In fact, Clyde said Republicans should only accept changes that add even more of their wish list to the pile, like a recently passed border bill: “We could always make it better.”
Players in the talks also undoubtedly recall the recent history of the White House’s interventions into delicate Hill deals. Sen. Joe Manchin was unable to reach agreement with the president’s team in 2021 on a trillion-dollar progressive package the House labored to pass, insisting that it get cut down to size, and White House aides’ backchanneling with certain factions of House Democrats over that same bill led to chaos.
That’s on top of the first bipartisan foray of Biden’s presidency, an infrastructure deal that went nowhere when Sen. Shelley Moore Capito (R-W.Va.) tried to cut a deal with Ricchetti and other White House officials. Eventually Capito joined Sinema and other senators to write a law themselves, in consultation with the White House.
Still, Capito said that stumble was not due to Ricchetti or Terrell, saying both have “the confidence of the president” and that the administration “seems like they’re taking this more seriously.”
“I know all three well and have found them to be effective in negotiations, such as on the infrastructure bill, so I view it as a positive sign,” added Sen. Susan Collins (R-Maine), referring to the two White House officials and Young. “My experience has been, if you have people in the room who have experienced negotiations and want to get to an agreement, you usually do.”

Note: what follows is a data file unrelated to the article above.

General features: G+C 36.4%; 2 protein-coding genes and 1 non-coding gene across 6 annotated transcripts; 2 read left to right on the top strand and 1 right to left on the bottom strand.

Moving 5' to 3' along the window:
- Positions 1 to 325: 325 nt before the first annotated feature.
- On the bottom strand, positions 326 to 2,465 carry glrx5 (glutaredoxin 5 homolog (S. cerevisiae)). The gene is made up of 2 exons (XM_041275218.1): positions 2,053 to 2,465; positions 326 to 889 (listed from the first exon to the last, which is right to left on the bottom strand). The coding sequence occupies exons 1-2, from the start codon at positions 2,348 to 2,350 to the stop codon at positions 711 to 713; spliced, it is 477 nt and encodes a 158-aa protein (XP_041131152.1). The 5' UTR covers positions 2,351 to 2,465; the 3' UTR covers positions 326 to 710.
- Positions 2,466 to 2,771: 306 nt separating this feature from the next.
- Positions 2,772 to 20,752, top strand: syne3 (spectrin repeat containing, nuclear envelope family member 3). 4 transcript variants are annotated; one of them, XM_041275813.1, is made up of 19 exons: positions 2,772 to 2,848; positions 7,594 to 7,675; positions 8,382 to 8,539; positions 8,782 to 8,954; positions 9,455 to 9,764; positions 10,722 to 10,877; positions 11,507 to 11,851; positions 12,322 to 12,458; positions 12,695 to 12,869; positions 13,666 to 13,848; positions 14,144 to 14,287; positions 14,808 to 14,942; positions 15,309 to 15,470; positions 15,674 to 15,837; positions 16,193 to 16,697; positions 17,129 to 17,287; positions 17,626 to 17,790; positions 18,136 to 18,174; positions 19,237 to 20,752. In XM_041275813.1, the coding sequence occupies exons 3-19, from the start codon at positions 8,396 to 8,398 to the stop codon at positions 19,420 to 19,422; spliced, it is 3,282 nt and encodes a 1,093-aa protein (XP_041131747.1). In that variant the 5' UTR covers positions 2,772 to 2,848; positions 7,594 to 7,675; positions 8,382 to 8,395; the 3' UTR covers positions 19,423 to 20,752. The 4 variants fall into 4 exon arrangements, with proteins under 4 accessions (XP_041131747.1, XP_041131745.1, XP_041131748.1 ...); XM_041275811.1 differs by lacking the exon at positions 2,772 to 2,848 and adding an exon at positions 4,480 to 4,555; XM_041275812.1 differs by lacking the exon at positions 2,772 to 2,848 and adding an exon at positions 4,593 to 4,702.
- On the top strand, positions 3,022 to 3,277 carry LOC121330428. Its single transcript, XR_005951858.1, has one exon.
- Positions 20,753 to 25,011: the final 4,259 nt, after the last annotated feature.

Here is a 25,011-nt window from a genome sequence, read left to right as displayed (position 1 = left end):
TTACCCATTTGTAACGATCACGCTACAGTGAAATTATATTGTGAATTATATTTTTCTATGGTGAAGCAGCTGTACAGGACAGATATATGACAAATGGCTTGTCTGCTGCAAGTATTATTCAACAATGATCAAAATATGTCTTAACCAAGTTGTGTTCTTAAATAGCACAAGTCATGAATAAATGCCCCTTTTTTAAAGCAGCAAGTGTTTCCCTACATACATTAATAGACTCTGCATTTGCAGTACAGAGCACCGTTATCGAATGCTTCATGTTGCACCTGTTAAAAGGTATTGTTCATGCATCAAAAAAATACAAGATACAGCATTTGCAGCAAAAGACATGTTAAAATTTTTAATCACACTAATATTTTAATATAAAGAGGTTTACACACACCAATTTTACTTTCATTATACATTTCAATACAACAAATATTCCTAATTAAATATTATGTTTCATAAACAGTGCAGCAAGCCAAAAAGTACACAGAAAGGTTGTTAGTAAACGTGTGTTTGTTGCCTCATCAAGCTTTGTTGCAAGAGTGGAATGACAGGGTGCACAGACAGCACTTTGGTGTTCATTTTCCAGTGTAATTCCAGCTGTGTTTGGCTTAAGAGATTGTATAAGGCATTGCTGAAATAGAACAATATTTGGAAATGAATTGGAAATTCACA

Across the Capitol, some House Democrats still feel stung by a series of missteps made by Biden’s inner circle earlier this year. In one instance, Biden’s flip flop on a GOP crime measure humiliated dozens of Democrats who’d previously been reassured the president would back up their vote. And progressives are more cautious of Ricchetti’s influence after the departure of liberal ally and former Biden chief of staff Ron Klain.
So when Biden added Young, a former senior House Democratic aide, to his negotiating team, many in the caucus were ecstatic to see one of their own leading talks in an administration that’s leaned far more toward the Senate, the president’s former stomping grounds. In fact, when House Minority Leader Hakeem Jeffries mentioned Young’s role in the debt talks during a closed-door meeting on Wednesday, House Democrats burst into applause, according to a person who attended.
That goodwill has, perhaps surprisingly, carried across the aisle. During Young’s time on the House budget panel, senior Republicans were typically more likely to dial her up than the panel’s Democratic chair at the time. And she was seen as a pivotal dealmaker to resolve plenty of other spending crises, including ending the ugly 35-day government shutdown over then-President Donald Trump’s border wall.
“If we’re able to get a deal, it’s somebody like Shalanda that can do it,” said conservative Rep. Robert Aderholt (R-Ala.), a longtime appropriator. “Obviously, while we may have a different viewpoint on some things, and I understand she works for the president, she’s someone that I’ve always had a good experience with.”
What’s unclear, though, is whether Biden and McCarthy’s newly slimmed-down band of emissaries can convince skeptics in both parties to support a budget deal designed to steer the nation away from a debt cliff that looms as closely as June 1.
“What do they have to offer? … They’re not doing anything realistic,” said Rep. Ralph Norman (R-S.C.) when asked about Biden’s deputies coming to the table. “Democrats? It’s been a disaster. Name me one thing they’ve put forward.”
Adam Cancryn and Caitlin Emma contributed to this report.